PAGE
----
The landmine blast on Monday had already killed her French colleague Stephan Villeneuve, 48, and Iraqi Kurdish reporter Bakhtiyar Addad, 41. Another freelance reporter also suffered minor wounds.
The journalists were covering Iraqi special forces’ operations as they close in on the last remaining areas held by the Islamic State of the Levant and Iraq (ISIL, also known as ISIS) group in Mosul.
Robert, 54, underwent surgery in Iraq and was flown to France for treatment on Friday, but died of her wounds in the capital, Paris, on Saturday, the public broadcaster said in a statement.
France Televisions said Robert was an experienced war correspondent specialising in coverage of the Middle East, and particularly Iraq.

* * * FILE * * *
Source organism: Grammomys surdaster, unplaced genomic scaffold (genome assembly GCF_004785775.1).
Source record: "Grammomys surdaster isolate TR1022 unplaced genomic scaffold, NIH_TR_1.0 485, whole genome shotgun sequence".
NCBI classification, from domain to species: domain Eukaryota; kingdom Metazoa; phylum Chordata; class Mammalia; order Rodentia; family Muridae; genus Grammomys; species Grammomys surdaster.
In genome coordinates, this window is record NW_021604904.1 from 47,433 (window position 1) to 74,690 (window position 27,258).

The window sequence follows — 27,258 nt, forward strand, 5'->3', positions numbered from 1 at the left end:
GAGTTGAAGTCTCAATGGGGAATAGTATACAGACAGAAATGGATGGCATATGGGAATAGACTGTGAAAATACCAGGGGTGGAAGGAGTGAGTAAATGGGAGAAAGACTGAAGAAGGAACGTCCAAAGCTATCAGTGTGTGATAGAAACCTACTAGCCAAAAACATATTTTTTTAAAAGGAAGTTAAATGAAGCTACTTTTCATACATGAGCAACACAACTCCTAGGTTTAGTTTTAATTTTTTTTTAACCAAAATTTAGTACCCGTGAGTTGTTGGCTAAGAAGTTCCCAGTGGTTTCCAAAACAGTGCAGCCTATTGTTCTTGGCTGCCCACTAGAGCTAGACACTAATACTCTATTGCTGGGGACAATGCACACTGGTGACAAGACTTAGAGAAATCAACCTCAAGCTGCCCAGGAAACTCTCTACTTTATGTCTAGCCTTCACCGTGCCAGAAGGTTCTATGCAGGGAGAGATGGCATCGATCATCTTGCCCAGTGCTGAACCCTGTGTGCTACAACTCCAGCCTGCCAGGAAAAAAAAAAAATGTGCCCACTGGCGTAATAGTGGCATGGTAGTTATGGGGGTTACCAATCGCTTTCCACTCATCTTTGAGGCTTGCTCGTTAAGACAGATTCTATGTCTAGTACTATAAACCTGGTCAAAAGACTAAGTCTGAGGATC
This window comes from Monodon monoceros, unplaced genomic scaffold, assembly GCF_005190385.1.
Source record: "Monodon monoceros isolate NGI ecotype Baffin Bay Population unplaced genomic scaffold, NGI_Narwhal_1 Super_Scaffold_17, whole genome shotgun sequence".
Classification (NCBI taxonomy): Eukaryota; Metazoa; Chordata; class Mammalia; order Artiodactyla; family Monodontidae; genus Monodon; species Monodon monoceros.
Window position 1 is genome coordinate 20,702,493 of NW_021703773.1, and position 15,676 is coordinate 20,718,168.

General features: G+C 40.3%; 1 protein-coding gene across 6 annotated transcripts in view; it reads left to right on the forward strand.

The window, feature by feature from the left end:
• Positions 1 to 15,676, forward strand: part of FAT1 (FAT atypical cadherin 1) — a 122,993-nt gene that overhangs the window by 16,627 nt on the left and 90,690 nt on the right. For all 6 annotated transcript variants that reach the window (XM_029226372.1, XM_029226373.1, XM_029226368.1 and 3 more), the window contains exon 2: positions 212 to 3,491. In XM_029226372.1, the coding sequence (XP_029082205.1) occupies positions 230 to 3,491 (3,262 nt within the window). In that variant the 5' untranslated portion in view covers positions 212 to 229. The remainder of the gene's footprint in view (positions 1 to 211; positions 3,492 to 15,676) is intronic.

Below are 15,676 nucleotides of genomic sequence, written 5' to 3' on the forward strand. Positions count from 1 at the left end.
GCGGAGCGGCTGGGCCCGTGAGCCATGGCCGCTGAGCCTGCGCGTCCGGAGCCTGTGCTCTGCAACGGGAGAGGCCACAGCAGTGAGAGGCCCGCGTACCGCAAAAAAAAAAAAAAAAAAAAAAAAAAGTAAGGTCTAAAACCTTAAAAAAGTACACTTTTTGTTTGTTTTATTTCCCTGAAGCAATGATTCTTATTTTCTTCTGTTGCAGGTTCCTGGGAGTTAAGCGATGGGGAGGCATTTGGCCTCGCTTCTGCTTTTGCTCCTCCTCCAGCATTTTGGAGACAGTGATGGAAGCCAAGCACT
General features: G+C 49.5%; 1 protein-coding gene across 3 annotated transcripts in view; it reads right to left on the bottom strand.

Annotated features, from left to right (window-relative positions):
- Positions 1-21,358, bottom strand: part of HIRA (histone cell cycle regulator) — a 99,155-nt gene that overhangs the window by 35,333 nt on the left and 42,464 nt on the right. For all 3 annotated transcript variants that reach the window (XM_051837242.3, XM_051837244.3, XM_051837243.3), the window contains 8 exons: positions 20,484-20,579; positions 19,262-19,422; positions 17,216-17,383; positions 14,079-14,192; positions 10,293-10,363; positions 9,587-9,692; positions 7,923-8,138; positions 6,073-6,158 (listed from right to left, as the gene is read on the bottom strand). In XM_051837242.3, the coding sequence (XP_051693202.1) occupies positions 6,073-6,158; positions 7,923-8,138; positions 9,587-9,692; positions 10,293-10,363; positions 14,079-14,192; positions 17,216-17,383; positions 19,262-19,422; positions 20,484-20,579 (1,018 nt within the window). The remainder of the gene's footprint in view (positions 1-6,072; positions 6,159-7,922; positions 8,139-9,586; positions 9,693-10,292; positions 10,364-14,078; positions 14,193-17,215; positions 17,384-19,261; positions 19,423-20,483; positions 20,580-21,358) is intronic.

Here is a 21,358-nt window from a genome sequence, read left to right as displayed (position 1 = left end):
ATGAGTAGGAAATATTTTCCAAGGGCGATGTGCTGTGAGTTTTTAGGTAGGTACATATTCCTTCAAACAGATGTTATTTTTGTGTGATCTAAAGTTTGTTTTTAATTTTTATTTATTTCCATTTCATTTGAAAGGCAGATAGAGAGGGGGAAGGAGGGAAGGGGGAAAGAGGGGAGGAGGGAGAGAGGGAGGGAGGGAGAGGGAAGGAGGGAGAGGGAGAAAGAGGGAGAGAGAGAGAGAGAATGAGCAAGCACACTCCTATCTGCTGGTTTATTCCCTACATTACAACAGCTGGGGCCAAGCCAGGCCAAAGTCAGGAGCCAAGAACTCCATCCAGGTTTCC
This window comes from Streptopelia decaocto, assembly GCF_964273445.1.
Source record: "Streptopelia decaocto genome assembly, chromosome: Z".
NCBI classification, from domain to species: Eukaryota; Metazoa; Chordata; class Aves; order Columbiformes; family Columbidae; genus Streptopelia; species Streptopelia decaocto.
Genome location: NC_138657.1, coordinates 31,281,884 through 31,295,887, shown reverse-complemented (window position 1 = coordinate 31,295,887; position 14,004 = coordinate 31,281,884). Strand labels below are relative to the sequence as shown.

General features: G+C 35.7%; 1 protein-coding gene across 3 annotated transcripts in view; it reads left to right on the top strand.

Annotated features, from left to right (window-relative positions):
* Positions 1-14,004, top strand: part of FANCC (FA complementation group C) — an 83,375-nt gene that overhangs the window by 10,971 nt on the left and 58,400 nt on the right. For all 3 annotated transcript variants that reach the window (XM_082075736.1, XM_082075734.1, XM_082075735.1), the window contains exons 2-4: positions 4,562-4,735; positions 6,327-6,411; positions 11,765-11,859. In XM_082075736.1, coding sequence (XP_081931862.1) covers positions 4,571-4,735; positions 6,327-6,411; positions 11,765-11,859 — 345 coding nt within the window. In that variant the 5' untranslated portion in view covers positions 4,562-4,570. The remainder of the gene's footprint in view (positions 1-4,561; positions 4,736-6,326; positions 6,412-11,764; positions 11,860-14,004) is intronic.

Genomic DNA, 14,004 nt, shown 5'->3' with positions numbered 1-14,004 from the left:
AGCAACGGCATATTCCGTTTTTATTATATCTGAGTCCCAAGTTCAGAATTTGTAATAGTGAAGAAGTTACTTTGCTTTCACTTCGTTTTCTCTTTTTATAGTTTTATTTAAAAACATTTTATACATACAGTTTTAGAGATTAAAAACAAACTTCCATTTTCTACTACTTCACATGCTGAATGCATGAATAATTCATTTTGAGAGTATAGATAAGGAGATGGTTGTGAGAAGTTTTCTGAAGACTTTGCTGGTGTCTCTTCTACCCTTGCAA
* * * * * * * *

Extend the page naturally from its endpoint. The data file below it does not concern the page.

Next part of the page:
“The word sadness is not enough to describe how we feel,” Nicolas Jaillard, Robert’s producer, wrote on Facebook.
Emilie Raffoul, a producer who worked with Robert for 15 years, told the AFP news agency: “She was someone who was very determined.
“She was used to combat zones, she was a professional war (correspondent) who had covered several conflicts, a specialist in the Middle East.”
Reporters without Borders (RSF), the Paris-based media rights watchdog, also saluted her.
Lamenting the death of foreign correspondents on the front lines of war, Christophe Deloire, the RSF secretary-general, said there were “too many headstones in the cemetery of great reporters”.
According to RSF’s own tally, Robert’s death brings to 29 the number of journalists killed in Iraq since 2014.
On Tuesday, the French president’s office announced that Villeneuve would be posthumously awarded the Knight of the Legion of Honour, one of France’s highest honours.